"It's lucky for Spurs when the year ends in one" sang Chas and Dave, and true to form in May of that year my beloved Super Spurs won the FA Cup led by England soccer heroes Gary Lineker and Paul "Gazza" Gascoigne.
That summer, you see, Britain's "loadsamoney" excesses of the 1980s had come back to bite with a vengeance and the UK was in the midst of a deep recession which had lasted a gruesome five quarters.
Elsewhere in 1991, the Soviet Union collapsed and spiralling interest rates in Australia had seen the "recession we had to have" and real estate woes here too.
The greedy bankers and capitalist fools who owned houses and had speculated in shares would be ruined. Thankfully, we were young and we'd never go down that route, though.
In 2001, Spurs didn't win the FA Cup, I didn't go to any festivals and was working for a corporation in London.
2011 - world sure to end this time
The US and UK had experienced deep recessions. Australian dwelling prices had fallen by around 6 percent or so leading to an unprecedented bout of online hysteria Down Under. Meanwhile, the US government had by now stumbled into its debt ceiling crisis spooking share markets into wild intraday swings (ditto).
And ever onwards the cycle of doom and gloom goes.
The one thing you can be assured of as an investor is that it won't be a smooth ride. As the old saying goes: "We'll have seven to ten recessions over the next 50 years - don't act surprised when they come."
More than that, we're human. There will be bad relationships, worse investments, accidents, illness or other derailments along the way.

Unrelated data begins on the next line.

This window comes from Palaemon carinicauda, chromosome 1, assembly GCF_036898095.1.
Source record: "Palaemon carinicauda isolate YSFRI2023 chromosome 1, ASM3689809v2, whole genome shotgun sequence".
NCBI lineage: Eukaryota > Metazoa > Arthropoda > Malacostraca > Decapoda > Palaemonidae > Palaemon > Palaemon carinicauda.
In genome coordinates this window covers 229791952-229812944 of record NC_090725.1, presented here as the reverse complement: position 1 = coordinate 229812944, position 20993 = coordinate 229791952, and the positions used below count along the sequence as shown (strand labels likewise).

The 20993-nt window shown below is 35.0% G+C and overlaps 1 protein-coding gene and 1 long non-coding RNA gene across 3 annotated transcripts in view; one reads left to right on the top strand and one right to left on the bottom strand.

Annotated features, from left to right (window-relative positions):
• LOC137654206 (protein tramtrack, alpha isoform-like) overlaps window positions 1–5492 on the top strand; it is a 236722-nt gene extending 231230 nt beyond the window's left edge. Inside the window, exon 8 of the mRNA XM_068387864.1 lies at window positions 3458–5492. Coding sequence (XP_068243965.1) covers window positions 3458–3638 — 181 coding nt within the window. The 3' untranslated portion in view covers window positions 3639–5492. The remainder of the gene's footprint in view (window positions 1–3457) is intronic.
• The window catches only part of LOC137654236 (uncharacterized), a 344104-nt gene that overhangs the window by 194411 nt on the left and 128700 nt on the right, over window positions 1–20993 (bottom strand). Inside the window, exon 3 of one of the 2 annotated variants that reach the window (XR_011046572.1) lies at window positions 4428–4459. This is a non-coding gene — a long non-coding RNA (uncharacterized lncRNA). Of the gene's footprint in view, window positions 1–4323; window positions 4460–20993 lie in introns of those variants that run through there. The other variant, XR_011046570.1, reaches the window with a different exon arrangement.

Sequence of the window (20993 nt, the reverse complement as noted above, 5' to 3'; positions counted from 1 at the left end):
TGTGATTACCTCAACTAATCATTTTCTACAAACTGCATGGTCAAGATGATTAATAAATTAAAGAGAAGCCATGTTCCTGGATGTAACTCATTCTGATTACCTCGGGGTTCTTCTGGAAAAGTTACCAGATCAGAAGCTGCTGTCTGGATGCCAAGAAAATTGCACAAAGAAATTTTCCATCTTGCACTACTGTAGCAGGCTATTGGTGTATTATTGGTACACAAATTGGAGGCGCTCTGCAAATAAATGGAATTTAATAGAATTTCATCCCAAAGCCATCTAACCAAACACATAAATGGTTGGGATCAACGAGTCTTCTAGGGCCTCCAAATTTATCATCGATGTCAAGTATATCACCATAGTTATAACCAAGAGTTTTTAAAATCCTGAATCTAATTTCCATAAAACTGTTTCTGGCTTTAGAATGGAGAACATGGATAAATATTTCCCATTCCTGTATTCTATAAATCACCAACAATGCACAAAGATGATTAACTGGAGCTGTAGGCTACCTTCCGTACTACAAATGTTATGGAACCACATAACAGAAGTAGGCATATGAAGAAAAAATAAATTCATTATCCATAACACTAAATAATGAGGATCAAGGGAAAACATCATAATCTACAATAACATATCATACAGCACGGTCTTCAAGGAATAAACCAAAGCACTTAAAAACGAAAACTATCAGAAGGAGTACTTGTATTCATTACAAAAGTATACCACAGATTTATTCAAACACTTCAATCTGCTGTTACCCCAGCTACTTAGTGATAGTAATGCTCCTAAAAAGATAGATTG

But usually in life, it's more important how we react to what happens to us than what actually happens to us, and what determines the end result is likely to be persistence - the determination to continue regardless of what occurs.
Therefore if you are going to build a share or investment portfolio, you must have the discipline not to cash in the shares or investments for a holiday or a new car. This is one reason that some people have done well in property, since they buy in popular locations and resolve to never sell.
Between now and the next year ending in one (2021) compulsory superannuation contributions will have been ratcheted up from 9% to 12%, and whether it is confirmed this year or some time in the future, the pension age will eventually be increased to 70.
Australians are well-paid in global terms and tend to earn a surprisingly high number of dollars in their lifetimes, but rather than saving and investing them, the majority elect to spend pretty hard too.
1 year? 2 years? 5 years? I don't reckon so. How about thinking beyond your own lifetime?
-eliminating bad debt;
-knowing the difference between needs and wants;